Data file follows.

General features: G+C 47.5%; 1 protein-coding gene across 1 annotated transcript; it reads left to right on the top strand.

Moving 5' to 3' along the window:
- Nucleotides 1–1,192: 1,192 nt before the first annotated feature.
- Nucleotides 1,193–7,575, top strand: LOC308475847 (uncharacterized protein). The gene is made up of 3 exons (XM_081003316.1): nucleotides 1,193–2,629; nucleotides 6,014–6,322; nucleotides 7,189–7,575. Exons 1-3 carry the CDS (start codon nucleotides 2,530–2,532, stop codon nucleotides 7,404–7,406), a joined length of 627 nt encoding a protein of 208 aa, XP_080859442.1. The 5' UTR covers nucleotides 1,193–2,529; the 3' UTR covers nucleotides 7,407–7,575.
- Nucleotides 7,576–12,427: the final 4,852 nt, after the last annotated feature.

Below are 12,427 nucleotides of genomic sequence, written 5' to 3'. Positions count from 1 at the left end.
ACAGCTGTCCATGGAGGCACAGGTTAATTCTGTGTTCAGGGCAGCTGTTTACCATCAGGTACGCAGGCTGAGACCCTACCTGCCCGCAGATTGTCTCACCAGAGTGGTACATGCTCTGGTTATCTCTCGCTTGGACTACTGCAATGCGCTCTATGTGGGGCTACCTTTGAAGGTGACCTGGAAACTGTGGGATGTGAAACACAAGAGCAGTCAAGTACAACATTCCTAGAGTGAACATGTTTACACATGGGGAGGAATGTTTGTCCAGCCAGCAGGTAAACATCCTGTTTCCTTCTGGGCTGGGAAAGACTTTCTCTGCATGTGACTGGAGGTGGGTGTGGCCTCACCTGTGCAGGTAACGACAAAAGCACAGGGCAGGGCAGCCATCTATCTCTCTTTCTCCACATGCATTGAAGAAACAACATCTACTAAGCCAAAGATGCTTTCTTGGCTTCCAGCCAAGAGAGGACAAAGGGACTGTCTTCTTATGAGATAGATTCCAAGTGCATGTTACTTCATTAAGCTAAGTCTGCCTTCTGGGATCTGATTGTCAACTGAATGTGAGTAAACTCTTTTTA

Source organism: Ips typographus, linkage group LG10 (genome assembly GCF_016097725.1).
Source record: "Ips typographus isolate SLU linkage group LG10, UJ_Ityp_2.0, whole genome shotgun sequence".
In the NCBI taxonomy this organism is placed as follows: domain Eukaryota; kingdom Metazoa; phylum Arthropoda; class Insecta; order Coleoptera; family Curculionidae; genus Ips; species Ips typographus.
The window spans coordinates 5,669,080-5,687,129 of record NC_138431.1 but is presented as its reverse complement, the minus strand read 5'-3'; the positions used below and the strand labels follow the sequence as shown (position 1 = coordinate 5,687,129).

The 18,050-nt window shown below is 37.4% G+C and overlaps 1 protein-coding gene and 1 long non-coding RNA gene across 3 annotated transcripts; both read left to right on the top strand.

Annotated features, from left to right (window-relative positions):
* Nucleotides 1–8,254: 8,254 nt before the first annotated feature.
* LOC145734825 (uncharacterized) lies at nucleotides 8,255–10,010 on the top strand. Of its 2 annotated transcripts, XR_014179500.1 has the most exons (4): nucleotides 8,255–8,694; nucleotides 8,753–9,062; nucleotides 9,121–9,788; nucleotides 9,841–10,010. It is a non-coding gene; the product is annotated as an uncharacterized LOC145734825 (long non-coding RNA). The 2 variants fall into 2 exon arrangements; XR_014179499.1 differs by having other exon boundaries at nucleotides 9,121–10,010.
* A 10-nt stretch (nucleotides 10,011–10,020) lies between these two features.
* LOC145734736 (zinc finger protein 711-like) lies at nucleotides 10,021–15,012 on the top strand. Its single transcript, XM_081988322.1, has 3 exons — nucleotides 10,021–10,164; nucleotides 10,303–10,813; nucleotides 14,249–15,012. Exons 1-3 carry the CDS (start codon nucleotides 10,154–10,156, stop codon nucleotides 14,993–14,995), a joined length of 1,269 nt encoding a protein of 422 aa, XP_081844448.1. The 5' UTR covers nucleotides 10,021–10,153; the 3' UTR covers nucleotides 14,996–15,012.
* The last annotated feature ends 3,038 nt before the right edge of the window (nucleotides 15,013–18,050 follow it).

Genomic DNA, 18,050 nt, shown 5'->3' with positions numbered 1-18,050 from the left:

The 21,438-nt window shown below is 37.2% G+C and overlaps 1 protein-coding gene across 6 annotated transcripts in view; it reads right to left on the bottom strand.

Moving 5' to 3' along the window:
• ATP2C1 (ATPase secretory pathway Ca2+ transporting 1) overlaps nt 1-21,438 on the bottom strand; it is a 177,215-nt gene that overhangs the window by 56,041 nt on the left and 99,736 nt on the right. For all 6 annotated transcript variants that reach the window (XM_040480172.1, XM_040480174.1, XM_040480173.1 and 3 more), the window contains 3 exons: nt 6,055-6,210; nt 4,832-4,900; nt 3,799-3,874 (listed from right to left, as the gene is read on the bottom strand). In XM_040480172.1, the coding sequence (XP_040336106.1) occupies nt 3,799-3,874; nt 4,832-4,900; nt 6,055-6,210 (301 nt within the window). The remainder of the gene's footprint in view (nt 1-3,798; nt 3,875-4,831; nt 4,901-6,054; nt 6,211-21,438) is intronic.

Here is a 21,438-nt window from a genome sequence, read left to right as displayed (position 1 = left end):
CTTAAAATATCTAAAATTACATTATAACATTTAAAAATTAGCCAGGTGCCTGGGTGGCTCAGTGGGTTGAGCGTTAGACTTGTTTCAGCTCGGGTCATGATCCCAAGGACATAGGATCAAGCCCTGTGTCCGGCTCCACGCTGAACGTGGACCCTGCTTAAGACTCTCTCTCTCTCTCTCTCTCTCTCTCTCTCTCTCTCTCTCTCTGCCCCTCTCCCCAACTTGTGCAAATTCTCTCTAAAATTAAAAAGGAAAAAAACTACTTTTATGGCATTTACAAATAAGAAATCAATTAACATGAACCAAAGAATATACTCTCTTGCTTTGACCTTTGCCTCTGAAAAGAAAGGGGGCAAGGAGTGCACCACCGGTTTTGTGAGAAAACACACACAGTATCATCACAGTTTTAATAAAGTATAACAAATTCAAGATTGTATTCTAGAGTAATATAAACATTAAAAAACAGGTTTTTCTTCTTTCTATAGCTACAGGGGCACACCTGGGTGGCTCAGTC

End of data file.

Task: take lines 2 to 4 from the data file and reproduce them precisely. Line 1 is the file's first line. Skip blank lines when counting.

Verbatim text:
Moving 5' to 3' along the window:
- Nucleotides 1–1,192: 1,192 nt before the first annotated feature.
- Nucleotides 1,193–7,575, top strand: LOC308475847 (uncharacterized protein). The gene is made up of 3 exons (XM_081003316.1): nucleotides 1,193–2,629; nucleotides 6,014–6,322; nucleotides 7,189–7,575. Exons 1-3 carry the CDS (start codon nucleotides 2,530–2,532, stop codon nucleotides 7,404–7,406), a joined length of 627 nt encoding a protein of 208 aa, XP_080859442.1. The 5' UTR covers nucleotides 1,193–2,529; the 3' UTR covers nucleotides 7,407–7,575.